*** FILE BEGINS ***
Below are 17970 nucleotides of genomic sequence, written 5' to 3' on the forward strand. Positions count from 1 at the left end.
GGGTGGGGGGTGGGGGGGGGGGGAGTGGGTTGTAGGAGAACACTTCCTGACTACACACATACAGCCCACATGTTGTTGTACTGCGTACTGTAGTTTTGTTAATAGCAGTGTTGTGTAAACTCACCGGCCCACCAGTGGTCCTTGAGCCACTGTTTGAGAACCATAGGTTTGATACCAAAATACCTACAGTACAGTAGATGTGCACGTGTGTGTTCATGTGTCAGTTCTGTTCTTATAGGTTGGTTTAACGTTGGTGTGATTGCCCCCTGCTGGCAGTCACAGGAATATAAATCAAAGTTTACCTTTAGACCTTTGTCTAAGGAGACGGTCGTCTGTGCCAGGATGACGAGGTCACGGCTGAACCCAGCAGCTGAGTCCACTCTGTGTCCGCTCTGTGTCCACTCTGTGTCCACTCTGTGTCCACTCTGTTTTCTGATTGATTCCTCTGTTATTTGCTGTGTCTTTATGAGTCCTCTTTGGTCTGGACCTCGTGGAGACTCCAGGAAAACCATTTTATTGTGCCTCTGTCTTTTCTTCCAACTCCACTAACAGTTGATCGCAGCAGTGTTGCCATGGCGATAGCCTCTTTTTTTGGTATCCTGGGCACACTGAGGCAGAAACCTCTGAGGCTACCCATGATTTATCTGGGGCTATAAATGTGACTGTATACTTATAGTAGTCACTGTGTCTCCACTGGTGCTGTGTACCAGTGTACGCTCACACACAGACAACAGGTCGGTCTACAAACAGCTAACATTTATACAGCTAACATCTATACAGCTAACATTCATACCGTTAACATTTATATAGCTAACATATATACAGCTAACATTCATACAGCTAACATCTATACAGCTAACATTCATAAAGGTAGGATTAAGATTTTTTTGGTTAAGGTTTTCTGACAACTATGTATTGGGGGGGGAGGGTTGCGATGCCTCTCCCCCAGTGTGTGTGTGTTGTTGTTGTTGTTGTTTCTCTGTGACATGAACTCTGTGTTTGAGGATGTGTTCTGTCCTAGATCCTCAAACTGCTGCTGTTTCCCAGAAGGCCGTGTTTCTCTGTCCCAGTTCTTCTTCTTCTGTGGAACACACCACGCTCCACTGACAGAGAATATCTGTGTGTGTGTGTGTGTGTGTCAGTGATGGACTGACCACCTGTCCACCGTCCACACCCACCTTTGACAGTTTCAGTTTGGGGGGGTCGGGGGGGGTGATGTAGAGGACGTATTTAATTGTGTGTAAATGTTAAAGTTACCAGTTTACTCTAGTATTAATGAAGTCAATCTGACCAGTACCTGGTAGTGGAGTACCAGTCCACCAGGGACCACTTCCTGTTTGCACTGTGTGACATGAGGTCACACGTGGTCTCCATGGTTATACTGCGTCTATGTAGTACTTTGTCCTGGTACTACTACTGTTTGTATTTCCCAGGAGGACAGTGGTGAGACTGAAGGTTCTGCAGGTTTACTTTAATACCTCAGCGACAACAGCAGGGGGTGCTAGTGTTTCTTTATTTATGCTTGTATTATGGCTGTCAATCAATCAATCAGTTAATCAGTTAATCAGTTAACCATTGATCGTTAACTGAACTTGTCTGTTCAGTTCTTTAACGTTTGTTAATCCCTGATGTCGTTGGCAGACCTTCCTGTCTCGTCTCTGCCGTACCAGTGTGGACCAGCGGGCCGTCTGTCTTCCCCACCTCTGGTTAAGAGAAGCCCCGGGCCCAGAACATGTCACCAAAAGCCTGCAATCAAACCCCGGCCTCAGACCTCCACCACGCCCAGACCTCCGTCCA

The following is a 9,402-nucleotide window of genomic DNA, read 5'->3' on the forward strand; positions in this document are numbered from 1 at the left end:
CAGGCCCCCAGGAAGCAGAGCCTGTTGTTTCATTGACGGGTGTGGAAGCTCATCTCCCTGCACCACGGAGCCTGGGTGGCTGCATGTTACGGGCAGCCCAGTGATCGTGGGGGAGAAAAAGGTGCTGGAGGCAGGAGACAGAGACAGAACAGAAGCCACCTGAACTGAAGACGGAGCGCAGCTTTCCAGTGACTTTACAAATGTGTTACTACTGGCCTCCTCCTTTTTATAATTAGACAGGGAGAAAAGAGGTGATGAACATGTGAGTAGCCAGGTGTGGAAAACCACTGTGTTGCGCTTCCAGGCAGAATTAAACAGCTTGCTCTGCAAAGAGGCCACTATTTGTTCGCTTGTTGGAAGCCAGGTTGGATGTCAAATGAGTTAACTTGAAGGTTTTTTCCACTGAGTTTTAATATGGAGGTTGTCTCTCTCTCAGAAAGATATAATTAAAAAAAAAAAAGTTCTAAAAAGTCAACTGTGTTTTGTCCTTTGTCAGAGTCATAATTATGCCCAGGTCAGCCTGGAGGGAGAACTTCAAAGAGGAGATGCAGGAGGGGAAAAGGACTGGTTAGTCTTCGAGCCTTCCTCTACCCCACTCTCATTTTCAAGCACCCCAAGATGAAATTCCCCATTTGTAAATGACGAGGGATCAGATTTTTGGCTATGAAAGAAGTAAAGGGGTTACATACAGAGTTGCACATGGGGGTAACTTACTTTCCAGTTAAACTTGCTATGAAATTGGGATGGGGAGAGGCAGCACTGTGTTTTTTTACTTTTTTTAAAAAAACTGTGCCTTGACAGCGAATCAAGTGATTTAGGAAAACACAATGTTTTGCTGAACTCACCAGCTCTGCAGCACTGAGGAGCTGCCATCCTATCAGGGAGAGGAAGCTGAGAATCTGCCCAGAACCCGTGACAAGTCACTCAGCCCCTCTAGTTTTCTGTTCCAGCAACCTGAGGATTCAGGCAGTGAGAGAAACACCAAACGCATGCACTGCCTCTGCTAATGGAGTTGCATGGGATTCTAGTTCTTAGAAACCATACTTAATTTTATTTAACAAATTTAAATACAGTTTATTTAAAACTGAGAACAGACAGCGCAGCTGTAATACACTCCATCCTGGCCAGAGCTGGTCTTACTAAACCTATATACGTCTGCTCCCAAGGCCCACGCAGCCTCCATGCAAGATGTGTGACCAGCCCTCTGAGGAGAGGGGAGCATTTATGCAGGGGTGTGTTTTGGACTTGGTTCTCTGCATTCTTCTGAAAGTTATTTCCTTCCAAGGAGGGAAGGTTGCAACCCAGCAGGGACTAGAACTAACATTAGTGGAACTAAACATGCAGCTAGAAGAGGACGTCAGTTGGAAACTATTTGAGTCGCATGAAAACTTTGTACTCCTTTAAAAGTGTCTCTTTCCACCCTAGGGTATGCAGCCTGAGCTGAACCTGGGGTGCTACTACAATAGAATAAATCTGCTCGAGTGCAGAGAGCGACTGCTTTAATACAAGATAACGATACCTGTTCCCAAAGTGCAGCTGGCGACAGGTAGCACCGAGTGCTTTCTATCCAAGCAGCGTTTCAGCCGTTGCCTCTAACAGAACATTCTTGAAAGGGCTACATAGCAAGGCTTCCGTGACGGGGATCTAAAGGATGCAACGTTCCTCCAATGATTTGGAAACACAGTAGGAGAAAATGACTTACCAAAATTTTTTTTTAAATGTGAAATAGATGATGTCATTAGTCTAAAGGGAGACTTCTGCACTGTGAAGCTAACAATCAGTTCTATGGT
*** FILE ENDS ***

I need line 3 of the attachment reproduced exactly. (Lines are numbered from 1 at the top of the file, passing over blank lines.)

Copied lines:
The following is a 9,402-nucleotide window of genomic DNA, read 5'->3' on the forward strand; positions in this document are numbered from 1 at the left end: